Salix. Photo: Anne M Eberhardt

US racing official argues Thoroughbreds are cleaner than athletes in Olympics

Say what?

Greg Hall, who covers Thoroughbred racing for the Louisville Courier-Journal, reports:

“Trying to make a point that horse racing is cleaner than the Olympics, an association for state racing commissions wants Olympic drug testers to release the names of athletes who are allowed to use performance enhancing drugs.

“The head of the Association of Racing Commissioners International, which proposes rules for individual racing commissions, said Tuesday that horses are not given any exemptions, but the perceptions are that Olympic sports are clean and horse racing is tainted.

    “When you look at the facts, the perception that (the Olympic) games will be drug free and horse racing is drug ridden is an Olympic-sized deception,” ARCI President Ed Martin said in a statement. “The challenge is real for both, but horse racing’s transparency and hard line against virtually all performance enhancing therapeutics may explain why some think racing’s problem is bigger than it is.”

“The call for disclosure in the London Summer Olympics that start Friday was made as the racing industry conducts a bitter debate over whether race day medication should be banned from thoroughbred racing on the day of a race.”

Hang on.

Olympic Games drug free? Doubtful. US horse racing drug ridden? Definitely. But so what?

Say every single Olympic athlete, equine or otherwise, tested positive for some sort of banned medicationn, how does that cancel out the fact that US horse racing is absolutely infested with drugs.

And then this.

Horse racing’s “transparency”, “hard line against virtually all performance enhancing therapeutics”, and “some think racing’s problem is bigger than it is” — implying it is not.

Am I going mad, or on the way back?

I challenge even one Olympic athlete to test positive for a drug 40 times more powerful than morphine made from the excretions of an exotic frog.

Salix. Photo: Anne M Eberhardt
A bright, shiny bottle of Salix, a drug given to virtually every single racehorse who starts a race in the US. In case you are wondering, Salix = Lasix = Furosemide. Photo: Anne M Eberhardt

The rest of the article covers the tedious debate over the use of the anti-bleeder drug Salix (enough already) that every single racehorse in America absolutely must have on race day (or blood will spurt from their noses in front of the punters) that no other horse racing nation seems to find mandatory. In most if not all of these countries, in the rare instances a horse turns out to be a “bleeder” they simply are not allowed to race again, full stop.

Easy, right?

Now the powers that be in American horse racing are arguing over whether or not all American Thoroughbreds now have the genetic proclivity to be a bleeder. That would certainly solve the anti-bleeder issue for the pro-Lasix folks if they could prove it, or perhaps hire a ghostwriter to prove it for them. But if they did that, then no one outside the US would buy their horses. . .

Pass the Bute.

Read more here >>

9 thoughts on “US racing official argues Thoroughbreds are cleaner than athletes in Olympics”

  1. Not every issue can be resolved via grassroots participation. That is where organizations like ours come in. We give a voice to the horses, a well-informed professional one, that industries listen and respond to.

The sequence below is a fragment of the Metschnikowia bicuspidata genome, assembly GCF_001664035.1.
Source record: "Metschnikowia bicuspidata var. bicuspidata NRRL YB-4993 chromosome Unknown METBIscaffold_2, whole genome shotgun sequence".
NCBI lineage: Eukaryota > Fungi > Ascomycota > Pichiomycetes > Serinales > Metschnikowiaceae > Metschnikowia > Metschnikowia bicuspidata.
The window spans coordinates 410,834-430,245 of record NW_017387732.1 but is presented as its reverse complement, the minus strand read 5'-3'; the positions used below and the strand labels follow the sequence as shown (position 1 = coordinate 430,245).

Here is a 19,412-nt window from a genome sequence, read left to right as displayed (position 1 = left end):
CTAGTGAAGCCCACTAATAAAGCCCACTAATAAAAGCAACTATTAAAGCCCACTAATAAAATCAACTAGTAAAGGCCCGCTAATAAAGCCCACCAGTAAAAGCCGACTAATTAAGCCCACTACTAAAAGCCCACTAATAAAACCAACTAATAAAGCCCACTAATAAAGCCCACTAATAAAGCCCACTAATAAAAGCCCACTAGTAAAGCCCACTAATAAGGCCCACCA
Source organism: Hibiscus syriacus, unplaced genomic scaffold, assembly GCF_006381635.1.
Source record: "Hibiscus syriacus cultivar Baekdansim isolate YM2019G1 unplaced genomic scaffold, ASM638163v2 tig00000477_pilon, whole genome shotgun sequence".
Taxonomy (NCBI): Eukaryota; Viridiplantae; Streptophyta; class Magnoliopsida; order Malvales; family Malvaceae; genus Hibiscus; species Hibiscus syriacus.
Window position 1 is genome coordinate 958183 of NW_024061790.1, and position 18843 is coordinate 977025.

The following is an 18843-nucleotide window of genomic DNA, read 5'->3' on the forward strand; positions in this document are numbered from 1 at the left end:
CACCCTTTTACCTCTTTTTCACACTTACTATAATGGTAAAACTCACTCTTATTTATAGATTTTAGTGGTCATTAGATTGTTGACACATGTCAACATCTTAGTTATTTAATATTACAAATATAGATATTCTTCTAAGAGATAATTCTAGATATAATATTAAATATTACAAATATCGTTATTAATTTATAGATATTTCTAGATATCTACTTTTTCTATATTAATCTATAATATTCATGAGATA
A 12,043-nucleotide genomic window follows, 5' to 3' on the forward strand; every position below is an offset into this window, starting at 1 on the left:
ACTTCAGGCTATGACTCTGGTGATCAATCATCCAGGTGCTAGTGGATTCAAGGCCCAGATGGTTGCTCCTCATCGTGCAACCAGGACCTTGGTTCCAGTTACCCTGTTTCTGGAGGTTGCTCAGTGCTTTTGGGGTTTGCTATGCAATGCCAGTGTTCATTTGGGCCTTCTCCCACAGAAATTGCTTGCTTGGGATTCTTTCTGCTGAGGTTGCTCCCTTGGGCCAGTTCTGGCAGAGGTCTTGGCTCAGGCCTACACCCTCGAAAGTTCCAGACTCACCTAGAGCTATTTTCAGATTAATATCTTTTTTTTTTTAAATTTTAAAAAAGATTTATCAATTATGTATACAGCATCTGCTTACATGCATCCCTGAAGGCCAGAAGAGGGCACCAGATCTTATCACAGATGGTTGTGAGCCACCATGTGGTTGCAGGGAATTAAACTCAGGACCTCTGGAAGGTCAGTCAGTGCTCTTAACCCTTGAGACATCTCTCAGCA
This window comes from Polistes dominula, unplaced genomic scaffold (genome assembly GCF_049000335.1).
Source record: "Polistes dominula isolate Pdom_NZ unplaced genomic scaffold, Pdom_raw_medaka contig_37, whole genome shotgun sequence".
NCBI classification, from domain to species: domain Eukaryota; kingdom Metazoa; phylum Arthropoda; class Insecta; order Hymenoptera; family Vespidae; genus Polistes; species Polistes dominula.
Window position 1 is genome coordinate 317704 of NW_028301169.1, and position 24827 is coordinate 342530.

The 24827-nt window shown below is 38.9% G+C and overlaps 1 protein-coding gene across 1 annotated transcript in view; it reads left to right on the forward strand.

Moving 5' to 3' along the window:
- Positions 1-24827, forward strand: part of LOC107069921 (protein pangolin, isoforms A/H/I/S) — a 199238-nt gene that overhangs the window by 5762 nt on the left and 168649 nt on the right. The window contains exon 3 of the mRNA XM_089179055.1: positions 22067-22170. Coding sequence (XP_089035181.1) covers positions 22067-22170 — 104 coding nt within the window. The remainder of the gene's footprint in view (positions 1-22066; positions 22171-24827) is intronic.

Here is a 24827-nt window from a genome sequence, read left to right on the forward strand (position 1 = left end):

2. Since Gary Stevens has already called for the feds to investigate racing and “save racing from itself”, what actions can the average American take to start the call for reforms?

    As an comment, many Americans know nothing about racing and it has dimmed as a sport here. Many Americans consider recreational drugs to be acceptable, also. There is a lot of denial, period. If we want horse racing to become a sport, there would have to be a reason for Americans to care and it looks as though they don’t at this point.

    If there could be found some kind of compelling reason for the average, non-race-attending American to act (loss of tax money, as in horse slaughter) then maybe voters could be persuaded to act on calling for an investigation and genuine action. Most Americans are not interested in racing, even when the Derby is televised. That race is about interesting hats and a big party in Ky.

    No industry can police itself. If Wall St can’t even begin to accept mandated reforms after 2000-2008, a so called sport can’t be expected to act on its own money generators. As in slaughter, the bad guys run the business. Pro sports is simply a business and it consumes its own. The average American is concerned with his own issues and needs a reason to care and act about this disgusting spectacle and others, especially slaughter. If animals are disposable, no one cares about the conditions under which they are forced to perform. Like slaughter, this situation is inherited and needs to be opened up for the paying public to understand the outrage.

    In order to see anything change via investigations, there has to be a call for action that non-expert, non-horse-oriented Americans can understand. If we want to see horses lives saved, then it seems that direct action is the only way. Maybe if the animal welfare or animal rights groups can be invited to join a call for an end to some of these abuses, we will see change.

    Establishing more and more rescues is not the answer. There will never be enough rescues for all the animals/horses being abused for our entertainment. The entertainment industry itself keeps generating more and more abused animals and offloading the costs of rehab and placement onto others. The AQHA is famous for its own breed to show/kill activity. Quarter Horses and the most dumped and most often found at rescues. We hear little about that, however.